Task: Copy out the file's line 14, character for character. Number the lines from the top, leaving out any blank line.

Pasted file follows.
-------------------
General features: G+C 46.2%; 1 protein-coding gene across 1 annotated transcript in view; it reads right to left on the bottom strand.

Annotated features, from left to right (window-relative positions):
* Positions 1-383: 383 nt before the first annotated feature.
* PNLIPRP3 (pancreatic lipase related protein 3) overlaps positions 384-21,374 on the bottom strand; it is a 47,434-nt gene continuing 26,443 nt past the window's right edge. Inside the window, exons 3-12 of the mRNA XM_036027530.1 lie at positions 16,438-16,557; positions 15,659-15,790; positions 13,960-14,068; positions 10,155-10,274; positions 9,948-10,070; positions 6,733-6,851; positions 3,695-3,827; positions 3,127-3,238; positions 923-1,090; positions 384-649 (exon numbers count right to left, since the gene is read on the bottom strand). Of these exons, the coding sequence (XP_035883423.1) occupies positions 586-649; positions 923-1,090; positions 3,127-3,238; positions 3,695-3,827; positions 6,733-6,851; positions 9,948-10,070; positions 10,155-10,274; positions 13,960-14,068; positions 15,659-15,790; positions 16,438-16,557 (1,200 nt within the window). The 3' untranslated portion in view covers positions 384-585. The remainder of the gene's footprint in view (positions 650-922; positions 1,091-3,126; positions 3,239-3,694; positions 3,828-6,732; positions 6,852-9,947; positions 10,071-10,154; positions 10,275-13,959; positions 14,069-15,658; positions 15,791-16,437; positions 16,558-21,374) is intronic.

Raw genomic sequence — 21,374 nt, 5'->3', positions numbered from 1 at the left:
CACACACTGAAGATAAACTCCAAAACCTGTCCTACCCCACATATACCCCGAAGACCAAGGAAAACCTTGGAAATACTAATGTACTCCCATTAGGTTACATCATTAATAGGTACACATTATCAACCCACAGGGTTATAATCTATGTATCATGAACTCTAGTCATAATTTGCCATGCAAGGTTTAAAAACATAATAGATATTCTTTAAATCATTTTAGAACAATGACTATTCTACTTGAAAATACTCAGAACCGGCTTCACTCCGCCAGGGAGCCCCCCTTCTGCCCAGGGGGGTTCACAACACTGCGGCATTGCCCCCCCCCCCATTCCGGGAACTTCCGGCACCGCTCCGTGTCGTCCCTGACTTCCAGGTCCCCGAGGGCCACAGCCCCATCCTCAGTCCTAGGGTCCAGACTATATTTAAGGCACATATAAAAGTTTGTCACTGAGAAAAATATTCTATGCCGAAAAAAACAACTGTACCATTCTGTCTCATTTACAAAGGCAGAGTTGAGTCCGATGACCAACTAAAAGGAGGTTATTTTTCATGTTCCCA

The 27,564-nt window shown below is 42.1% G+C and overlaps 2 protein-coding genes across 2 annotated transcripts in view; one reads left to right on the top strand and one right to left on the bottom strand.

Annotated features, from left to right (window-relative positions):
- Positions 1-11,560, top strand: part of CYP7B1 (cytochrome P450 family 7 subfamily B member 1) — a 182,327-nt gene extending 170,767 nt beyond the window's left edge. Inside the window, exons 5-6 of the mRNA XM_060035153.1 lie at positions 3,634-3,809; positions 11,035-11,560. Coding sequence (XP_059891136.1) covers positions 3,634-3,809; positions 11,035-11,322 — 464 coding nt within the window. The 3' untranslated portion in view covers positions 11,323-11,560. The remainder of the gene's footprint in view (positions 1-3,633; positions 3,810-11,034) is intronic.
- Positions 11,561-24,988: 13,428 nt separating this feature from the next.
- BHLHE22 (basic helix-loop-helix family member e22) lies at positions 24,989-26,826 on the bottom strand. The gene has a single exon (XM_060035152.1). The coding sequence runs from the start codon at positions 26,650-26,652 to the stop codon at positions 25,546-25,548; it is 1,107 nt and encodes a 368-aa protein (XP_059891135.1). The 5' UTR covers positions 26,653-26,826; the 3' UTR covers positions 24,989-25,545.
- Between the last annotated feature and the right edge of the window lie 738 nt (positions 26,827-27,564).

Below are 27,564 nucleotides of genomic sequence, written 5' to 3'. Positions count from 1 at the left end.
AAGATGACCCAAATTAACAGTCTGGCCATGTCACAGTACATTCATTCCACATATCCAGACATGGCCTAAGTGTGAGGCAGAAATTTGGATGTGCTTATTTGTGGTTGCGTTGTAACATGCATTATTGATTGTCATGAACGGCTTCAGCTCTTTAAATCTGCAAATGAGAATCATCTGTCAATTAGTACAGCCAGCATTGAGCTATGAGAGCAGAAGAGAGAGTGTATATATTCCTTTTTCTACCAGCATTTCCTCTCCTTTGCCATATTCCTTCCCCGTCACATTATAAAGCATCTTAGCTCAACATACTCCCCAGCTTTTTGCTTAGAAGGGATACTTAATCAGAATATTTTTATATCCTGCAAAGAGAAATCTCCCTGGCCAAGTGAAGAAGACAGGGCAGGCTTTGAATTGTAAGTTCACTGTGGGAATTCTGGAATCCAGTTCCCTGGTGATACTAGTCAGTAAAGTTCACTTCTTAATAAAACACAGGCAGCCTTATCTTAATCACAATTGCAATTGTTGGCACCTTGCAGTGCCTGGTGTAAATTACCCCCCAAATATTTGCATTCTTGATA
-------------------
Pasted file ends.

AAGATGACCCAAATTAACAGTCTGGCCATGTCACAGTACATTCATTCCACATATCCAGACATGGCCTAAGTGTGAGGCAGAAATTTGGATGTGCTTATTTGTGGTTGCGTTGTAACATGCATTATTGATTGTCATGAACGGCTTCAGCTCTTTAAATCTGCAAATGAGAATCATCTGTCAATTAGTACAGCCAGCATTGAGCTATGAGAGCAGAAGAGAGAGTGTATATATTCCTTTTTCTACCAGCATTTCCTCTCCTTTGCCATATTCCTTCCCCGTCACATTATAAAGCATCTTAGCTCAACATACTCCCCAGCTTTTTGCTTAGAAGGGATACTTAATCAGAATATTTTTATATCCTGCAAAGAGAAATCTCCCTGGCCAAGTGAAGAAGACAGGGCAGGCTTTGAATTGTAAGTTCACTGTGGGAATTCTGGAATCCAGTTCCCTGGTGATACTAGTCAGTAAAGTTCACTTCTTAATAAAACACAGGCAGCCTTATCTTAATCACAATTGCAATTGTTGGCACCTTGCAGTGCCTGGTGTAAATTACCCCCCAAATATTTGCATTCTTGATA